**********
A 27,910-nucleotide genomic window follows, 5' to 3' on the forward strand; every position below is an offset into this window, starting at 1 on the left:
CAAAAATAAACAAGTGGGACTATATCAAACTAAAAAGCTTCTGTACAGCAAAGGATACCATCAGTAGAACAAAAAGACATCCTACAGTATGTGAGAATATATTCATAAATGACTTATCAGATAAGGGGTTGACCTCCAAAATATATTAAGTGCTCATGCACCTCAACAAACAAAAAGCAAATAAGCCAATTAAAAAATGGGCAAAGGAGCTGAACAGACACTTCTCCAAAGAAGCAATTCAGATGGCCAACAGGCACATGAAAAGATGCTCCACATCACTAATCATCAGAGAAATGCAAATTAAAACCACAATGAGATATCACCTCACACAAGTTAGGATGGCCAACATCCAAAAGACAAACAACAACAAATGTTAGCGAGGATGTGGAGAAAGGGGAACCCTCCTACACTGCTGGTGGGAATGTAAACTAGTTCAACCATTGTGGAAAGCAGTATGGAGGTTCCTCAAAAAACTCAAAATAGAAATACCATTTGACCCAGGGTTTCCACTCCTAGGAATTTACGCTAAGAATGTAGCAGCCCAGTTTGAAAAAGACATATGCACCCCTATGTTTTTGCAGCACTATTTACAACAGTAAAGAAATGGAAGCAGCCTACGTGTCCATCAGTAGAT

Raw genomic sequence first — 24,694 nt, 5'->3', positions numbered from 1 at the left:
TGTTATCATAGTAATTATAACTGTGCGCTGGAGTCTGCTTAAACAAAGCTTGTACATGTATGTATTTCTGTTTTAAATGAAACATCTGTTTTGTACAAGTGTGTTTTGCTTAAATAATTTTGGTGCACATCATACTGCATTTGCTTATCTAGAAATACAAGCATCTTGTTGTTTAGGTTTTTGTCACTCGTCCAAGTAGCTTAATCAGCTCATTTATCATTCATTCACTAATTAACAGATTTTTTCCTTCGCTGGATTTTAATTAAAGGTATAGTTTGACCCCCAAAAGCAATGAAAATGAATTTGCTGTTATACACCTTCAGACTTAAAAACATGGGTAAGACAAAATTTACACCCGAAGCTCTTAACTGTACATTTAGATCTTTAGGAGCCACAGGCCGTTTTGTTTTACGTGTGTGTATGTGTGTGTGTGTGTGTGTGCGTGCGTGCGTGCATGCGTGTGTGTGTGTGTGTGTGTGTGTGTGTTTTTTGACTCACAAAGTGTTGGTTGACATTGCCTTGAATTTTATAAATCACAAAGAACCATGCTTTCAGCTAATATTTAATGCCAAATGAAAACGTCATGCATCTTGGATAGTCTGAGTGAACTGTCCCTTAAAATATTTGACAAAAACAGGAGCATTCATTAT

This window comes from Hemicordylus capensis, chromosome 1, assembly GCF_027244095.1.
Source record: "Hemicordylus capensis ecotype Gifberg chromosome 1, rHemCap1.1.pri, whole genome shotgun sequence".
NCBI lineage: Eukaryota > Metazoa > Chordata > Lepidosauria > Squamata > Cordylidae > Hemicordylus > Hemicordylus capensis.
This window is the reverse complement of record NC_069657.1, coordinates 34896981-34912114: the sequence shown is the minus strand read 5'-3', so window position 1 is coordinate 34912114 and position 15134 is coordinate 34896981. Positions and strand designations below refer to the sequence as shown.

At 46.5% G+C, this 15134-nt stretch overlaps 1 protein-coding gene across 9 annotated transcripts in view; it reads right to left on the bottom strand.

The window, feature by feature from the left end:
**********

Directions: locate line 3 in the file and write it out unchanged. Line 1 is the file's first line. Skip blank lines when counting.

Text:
Raw genomic sequence first — 24,694 nt, 5'->3', positions numbered from 1 at the left: